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The Pros and Cons of Working With Your Spouse

Aaron Guerrero

Working with your spouse can be bliss or a nightmare, depending on how you approach the endeavor. On the one hand, the burdens of your job can be lightened by the daily sight of the one you love. On the other hand, a relational souring in either realm can leave you trying to avoid each other not only at home but in the office, too. As you cross the threshold from spouse to colleague, here are some potential drawbacks and solutions to consider.

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Physical distance is important. The forces of home and work may put you and your other half side-by-side from sun up to sun down. And a round-the-clock viewing of your other half could transform the one you love into the one you can't escape. "Spending 24 hours a day with one person, you need to break it up with other people," recommends Susan Heathfield, a management consultant and human resources expert for

You may want to make your lunch hour the separation hour. Sure, breaking bread doesn't have to be taboo. But your temporary time off the clock can be used as an opportunity for catching up with another co-worker who isn't your spouse.

Early-morning drives to work are a toss-up. Slurping your coffee while discussing the challenges of an upcoming project or the closing of a deal with an important client can become a therapeutic exercise. At the same time, cleansing the discussion of anything work-related may be more beneficial for the both of you. If the temptation to speak about work is too great, consider commuting separately.

Power structure. In any organization, there are clear lines of authority. A business started from scratch by you and your spouse shouldn't be any different.

Like your marriage, make the power-sharing agreement one defined by cooperation and consultation rather than one-sided authority. Regardless of the strength of your marriage, being business partners will inevitably lead to a butting of heads.

"No matter how devoted you are to successfully working with your spouse, you are going to disagree about things," says Heathfield. "You have your human egos that will occasionally get in the way."

The recipe for limiting the damage is to delegate responsibilities that play to each person's strengths. That's the approach Brian and Michelle Mattingly took in 2003 when they founded Welcomemat Services, an Atlanta-based marketing company that uses direct mail to lure new neighborhood residents to local businesses. With Brian as the CEO and Michelle as the vice president of operations, the company has expanded into 21 markets throughout the United States. "We do know where our strengths fit," Brian says. "Michelle and I are very different in personalities and she has a lot of skills that I don't, so I think we both have a very good understanding of who needs to take what and run with it."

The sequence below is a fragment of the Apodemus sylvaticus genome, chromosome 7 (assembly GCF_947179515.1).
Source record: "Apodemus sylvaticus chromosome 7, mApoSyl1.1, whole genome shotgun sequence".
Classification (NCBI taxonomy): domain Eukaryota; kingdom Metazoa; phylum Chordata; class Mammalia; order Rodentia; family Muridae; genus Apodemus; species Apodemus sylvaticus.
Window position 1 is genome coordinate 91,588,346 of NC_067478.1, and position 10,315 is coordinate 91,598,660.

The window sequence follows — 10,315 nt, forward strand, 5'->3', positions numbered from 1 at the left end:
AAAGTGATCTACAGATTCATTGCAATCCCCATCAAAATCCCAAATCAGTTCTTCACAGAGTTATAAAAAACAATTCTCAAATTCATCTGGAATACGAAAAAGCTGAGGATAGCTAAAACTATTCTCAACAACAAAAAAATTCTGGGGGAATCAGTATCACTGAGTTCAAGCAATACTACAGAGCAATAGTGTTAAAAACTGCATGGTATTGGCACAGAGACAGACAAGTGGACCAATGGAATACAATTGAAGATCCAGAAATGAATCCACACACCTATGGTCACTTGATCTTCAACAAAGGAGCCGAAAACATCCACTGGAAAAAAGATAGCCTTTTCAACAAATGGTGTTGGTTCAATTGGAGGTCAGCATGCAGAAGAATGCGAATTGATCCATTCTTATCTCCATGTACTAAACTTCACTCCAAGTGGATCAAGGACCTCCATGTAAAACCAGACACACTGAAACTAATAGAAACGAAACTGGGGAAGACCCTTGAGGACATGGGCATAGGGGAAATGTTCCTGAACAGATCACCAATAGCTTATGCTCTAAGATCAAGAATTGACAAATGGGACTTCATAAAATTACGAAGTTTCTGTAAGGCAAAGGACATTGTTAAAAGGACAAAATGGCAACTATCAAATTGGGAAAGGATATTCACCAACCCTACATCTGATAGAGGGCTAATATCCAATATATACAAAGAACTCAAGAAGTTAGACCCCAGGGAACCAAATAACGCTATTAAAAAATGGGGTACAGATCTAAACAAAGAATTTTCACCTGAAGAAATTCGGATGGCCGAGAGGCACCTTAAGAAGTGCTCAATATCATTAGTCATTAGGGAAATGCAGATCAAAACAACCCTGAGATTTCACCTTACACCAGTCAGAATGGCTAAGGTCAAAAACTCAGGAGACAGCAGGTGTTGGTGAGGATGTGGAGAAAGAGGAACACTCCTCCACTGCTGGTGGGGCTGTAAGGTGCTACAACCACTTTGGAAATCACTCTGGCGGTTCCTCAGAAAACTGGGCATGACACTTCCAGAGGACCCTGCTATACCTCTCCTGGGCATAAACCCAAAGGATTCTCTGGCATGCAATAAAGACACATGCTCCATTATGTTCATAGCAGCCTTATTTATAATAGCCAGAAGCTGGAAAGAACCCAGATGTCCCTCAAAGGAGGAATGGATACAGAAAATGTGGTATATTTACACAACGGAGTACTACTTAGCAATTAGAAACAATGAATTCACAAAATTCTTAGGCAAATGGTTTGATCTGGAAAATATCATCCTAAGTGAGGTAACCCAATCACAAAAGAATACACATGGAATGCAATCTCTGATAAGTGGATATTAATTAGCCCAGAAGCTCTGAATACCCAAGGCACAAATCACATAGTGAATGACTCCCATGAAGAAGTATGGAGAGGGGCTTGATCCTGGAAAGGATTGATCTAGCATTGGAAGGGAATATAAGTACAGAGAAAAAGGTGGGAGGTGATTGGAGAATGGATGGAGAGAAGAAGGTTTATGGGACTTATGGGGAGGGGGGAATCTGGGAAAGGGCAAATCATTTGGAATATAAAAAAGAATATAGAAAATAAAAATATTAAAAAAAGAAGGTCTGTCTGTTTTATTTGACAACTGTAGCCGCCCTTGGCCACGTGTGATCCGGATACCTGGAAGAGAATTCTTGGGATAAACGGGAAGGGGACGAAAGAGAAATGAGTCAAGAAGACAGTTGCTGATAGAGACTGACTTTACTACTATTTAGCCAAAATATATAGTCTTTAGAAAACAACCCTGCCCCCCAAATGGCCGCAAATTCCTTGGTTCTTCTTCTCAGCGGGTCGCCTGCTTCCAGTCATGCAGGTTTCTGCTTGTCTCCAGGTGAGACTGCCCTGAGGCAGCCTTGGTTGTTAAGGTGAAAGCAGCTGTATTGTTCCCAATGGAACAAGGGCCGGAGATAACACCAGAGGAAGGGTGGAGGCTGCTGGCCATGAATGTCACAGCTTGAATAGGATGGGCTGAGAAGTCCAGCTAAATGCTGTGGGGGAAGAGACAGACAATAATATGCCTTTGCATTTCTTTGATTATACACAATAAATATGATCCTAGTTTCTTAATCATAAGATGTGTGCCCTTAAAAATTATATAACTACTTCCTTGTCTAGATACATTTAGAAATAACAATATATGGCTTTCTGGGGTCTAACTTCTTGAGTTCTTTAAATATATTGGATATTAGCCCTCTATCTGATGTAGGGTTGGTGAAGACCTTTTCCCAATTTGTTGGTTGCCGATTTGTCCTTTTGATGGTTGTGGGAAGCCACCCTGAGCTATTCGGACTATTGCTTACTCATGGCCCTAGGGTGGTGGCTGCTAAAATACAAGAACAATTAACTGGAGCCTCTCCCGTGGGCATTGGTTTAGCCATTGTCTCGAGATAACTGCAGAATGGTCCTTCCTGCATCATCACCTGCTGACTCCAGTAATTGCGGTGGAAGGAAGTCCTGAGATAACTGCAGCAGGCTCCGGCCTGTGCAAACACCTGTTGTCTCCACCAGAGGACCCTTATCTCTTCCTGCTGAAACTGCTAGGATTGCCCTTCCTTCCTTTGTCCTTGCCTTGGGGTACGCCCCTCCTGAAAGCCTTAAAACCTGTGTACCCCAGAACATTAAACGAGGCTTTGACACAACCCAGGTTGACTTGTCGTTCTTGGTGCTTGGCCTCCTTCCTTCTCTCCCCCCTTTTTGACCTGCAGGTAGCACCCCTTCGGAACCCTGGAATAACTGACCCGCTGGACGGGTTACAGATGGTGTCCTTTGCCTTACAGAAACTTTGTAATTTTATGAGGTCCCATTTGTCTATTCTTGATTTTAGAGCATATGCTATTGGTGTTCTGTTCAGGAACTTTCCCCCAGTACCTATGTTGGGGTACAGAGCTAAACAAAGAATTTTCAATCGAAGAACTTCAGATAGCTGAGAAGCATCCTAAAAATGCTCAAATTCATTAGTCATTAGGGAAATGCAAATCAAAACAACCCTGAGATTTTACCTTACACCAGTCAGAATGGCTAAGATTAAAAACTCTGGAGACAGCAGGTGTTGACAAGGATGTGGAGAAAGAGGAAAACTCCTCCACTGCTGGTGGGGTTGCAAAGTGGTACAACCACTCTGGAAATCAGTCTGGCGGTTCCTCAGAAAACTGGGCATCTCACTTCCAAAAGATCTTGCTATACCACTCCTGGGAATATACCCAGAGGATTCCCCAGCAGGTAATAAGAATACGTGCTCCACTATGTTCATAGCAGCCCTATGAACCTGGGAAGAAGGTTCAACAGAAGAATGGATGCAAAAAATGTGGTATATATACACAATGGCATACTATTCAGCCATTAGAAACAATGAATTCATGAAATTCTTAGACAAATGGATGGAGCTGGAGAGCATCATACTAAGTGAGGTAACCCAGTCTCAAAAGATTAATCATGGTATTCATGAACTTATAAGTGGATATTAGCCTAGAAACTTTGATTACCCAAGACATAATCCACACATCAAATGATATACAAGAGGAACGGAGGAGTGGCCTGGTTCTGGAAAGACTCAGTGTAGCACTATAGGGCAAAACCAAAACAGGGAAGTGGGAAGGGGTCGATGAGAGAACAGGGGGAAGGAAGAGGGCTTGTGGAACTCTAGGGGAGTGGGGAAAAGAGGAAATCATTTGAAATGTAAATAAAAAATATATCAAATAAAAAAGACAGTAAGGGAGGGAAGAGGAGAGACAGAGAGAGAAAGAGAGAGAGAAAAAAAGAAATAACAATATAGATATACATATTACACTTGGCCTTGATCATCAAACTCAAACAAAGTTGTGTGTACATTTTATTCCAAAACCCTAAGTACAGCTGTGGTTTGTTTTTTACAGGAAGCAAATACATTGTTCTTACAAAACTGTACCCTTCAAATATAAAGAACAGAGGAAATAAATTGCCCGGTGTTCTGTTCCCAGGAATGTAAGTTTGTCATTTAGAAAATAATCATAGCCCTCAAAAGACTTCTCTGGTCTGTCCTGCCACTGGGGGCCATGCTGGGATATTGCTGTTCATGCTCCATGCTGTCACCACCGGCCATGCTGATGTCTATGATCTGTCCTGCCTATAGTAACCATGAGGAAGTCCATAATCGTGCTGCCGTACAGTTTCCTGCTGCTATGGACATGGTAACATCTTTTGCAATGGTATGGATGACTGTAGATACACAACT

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Financial risk. If one spouse receives a pink slip, half your income is gone. With both of you working for the same employer or serving as the partnering brains behind your start-up business, all financial eggs are in one basket. In this economic climate, that's a significant risk.

Ideally, a couple on the cusp of jump-starting a business would first explore whether the market is receptive to the product. Before Welcomemat Services fully went live, the Mattinglys test-drove their product in their local community to gauge the interest of local businesses and organizations. The experiment produced demand and verified that the couple's idea was a practical reality. "We knew the market was there," Brian explains.

If you anticipate that your new business will be slow to reach profitability, you and your spouse could also decide to keep side jobs. Build a nest egg, then game out when both of you've decided that your new venture is sustainable and profitable. Don't let unbridled professional wants cloud your financial well-being.

Food and family at the dinner table. Once the time clock has been punched and the two of you arrive at home, extinguish the office talk. The work grind has consumed enough of your thoughts and energy. Let the casual and relaxed environment of home put your mind at ease, at least for a few hours. "For us, the biggest challenge is maybe turning work off," Brian explains. "We have to remember: Don't bring up something that happened at work today."

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